USAID: Obsessive measurement disorder?

Is too much oversight a risk to aid effectiveness? A recent paper by Andrew Natsios, visiting fellow at the Centre for Global Development and a former Administrator of USAID outlines the role of the ‘counter-bureaucracy’, that part of the US government that deals with budgeting, accountability and oversight, in distorting the implementation of the US aid program.

Natsios describes an aid system where rules and reporting requirements created by the counter-bureaucracy crowd out creative work such as activity identification and design and create perverse incentives which stifle innovation and lead to a focus on short term results.

He coins the term ’obsessive measurement disorder’ – to mean the belief that the more an activity can be quantified, the better the policy choices and management of it will be.

For Natsios the rise of the counter-bureaucracy and obsessive measurement disorder has led to aid funds shifting towards interventions where results are easy to quantify and measurable after a short period. In particular, he notes that there has been an increased focus on health service delivery. As an example, he singles out the President’s Emergency Plan for AIDS Relief (PEPFAR), which uses a similar project design in each country, and reports against quantitative indicators such as the numbers of treatments dispensed and people treated. Natsios notes that once someone starts a course of anti-retroviral treatments (ART), they must continue it for life – and questions how, in the absence of institution building – ART access will be sustained once PEPFAR funds cease. Natsios believes that service delivery, such as provision of ART should be subordinate to institution building. (Note: The PEPFAR website indicates it is starting reporting on health system strengthening, perhaps a recognition of the limitations of its earlier approach.)

The situation of USAID described by Natsios is one of ‘goal displacement’. First described by Robert Merton in 1957, goal displacement occurs when formalistic goals become more important than the substantive goal of the organisation. In the case of USAID, the goals are largely set by the counter-bureaucracy and do not reflect development goals of the partner country or of the ultimate recipients of US aid. It is this fact that leads Natsios to claim that the counter-bureaucracy is now so dominant that it has become the main customer of US aid.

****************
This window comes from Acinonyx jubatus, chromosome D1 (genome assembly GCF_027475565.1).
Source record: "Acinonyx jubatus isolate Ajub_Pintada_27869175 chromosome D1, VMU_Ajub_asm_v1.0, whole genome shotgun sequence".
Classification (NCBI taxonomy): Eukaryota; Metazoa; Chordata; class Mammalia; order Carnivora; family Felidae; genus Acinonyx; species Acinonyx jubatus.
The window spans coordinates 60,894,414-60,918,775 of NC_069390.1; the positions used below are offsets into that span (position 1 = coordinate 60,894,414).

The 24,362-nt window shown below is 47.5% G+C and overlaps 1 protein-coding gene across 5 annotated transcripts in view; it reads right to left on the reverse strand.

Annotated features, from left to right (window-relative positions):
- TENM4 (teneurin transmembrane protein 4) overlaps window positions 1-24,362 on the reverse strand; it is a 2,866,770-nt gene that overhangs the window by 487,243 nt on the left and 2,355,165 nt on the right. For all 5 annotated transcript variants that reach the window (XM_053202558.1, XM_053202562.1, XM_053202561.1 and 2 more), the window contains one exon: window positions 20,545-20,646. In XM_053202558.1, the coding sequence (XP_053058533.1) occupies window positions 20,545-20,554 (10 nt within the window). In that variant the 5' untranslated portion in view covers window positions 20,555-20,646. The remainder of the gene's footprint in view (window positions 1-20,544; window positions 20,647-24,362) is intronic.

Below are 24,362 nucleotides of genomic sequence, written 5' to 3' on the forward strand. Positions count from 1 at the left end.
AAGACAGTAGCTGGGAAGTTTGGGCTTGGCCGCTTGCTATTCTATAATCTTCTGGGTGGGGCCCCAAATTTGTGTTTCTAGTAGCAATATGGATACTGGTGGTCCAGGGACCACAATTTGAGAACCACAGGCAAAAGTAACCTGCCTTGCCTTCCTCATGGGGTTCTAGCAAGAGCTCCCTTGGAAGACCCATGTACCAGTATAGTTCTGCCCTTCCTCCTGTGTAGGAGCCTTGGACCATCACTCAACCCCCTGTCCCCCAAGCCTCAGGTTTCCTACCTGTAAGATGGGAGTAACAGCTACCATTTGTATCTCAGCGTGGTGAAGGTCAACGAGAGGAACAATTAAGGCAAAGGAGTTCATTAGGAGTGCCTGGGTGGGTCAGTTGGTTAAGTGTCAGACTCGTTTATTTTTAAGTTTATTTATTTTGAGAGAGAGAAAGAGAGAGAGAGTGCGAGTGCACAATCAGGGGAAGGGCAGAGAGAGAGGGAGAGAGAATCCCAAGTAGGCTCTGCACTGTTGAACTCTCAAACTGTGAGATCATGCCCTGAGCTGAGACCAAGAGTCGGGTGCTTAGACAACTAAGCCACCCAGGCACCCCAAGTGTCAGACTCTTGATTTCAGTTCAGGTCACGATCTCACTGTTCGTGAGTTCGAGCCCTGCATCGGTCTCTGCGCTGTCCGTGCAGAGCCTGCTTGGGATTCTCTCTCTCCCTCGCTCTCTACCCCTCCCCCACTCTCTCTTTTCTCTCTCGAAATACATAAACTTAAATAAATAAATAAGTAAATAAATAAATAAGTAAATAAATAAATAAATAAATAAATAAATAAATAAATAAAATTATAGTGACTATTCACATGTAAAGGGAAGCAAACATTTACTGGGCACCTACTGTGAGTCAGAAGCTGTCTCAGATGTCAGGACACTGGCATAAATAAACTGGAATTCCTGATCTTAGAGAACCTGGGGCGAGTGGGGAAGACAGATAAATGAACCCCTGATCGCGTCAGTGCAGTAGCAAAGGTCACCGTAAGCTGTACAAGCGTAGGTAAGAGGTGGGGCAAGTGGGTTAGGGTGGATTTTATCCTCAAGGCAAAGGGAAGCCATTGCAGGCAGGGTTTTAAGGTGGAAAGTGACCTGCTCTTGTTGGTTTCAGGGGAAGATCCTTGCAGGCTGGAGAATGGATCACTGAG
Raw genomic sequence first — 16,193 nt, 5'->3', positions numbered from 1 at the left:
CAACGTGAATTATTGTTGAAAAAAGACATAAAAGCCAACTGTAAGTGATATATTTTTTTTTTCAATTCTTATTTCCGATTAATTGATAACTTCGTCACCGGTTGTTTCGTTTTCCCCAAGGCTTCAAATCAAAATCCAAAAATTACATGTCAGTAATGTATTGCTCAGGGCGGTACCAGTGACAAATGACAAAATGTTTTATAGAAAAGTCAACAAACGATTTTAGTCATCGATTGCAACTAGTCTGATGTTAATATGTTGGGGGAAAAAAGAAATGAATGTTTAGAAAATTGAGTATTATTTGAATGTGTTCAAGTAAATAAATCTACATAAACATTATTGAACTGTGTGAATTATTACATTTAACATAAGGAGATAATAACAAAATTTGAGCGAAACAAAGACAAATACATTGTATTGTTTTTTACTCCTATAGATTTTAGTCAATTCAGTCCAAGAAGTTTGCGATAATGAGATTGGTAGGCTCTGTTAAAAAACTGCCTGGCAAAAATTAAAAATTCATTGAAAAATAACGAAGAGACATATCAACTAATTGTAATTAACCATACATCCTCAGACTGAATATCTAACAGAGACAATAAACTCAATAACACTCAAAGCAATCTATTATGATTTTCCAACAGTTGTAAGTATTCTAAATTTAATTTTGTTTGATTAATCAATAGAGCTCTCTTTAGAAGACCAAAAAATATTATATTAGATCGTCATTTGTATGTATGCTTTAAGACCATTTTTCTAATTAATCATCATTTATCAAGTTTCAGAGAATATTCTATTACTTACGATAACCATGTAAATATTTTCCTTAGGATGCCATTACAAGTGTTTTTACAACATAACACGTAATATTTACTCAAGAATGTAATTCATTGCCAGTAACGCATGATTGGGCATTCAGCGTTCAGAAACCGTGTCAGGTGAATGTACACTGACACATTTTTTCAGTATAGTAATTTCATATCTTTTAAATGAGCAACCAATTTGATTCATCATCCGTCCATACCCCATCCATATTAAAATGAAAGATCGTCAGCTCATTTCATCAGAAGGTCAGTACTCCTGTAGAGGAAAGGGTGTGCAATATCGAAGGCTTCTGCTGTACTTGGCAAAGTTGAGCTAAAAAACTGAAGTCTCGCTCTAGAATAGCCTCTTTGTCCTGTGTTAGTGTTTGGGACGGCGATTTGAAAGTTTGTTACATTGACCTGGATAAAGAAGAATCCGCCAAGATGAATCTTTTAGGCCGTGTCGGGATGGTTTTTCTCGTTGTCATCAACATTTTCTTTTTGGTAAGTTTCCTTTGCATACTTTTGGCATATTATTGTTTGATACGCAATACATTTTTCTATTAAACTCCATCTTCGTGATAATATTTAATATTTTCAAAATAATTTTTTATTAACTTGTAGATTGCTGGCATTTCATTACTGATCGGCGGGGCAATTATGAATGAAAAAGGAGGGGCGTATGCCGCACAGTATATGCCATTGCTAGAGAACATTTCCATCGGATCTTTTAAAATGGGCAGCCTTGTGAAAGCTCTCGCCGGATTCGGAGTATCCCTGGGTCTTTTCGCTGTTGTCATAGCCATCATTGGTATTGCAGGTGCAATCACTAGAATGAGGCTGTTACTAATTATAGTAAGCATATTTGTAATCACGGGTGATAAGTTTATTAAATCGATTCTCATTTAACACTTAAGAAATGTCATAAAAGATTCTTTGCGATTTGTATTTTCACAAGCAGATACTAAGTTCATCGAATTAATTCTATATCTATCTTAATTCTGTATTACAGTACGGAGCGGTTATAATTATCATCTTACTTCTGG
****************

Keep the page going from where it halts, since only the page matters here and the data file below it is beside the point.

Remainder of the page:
Natsios believes that aid can transform society, he does not draw a clear distinction between aid and development. He says ‘Development, on the other hand, is at its root an effort to build or strengthen institutions.’ And he regrets the decrease in aid to law and order and other governance sectors which he believes can be transformative but where results are harder to measure and often do not emerge for years.

Many would dispute Natsios’claim that aid can be transformative or that it can lead to development. Chief amongst the sceptics is William Easterly, who in 2007 wrote ‘Once freed from the delusion that it can accomplish development, foreign aid could finance piecemeal steps aimed at accomplishing particular tasks for which there is clearly a huge demand.’

Irrespective of your views on the potential of aid, it would be wrong to discount the paper. Natsios’ extensive experience as the Administrator of USAID , with World Vision and in various positions dealing with aid at a political level give him a practical perspective that is refreshing in the aid effectiveness literature.

In the aftermath of the global financial crisis, with aid donors budgets coming under increased pressure, there is pressure for increased scrutiny of the effectiveness of aid, and for clearer demonstration of value for money. This scrutiny will come from the counter-bureaucracy. Natsios’ recommendations include:

  1. A new measurement system for results that acknowledges that short term quantitative indicators of results are not appropriate for all programs.
  2. Adoption of different evaluation methods for each of service delivery, institution building and policy reform programs.
  3. More research into the effect of the counter-bureaucracy on aid effectiveness with a view to reducing the compliance and reporting burden.
  4. Overt recognition of foreign policy as an objective of some aid projects and a call to judge these projects against political not development objectives.
  5. An end to disbursement rates being used as a measure of performance for the aid program, and recognition that the time taken for results to emerge will vary from program to program and country to country.
  6. Devolving aid programming and decision making to the lowest possible level where there is the greatest level of on the ground knowledge.
  7. Recognition that aid politics demands simple data on outputs, which can be used to defend the aid program, but that this may differ from what development professionals need to make decisions about the aid program.

Natsios’ paper is a timely caution that excess oversight can impact negatively on aid effectiveness. His recommendations, although directed at USAID, are therefore relevant to all bilateral donors.

Cate Rogers is a PhD student at the Crawford School, on leave from the Australian Agency for International Development (AusAID).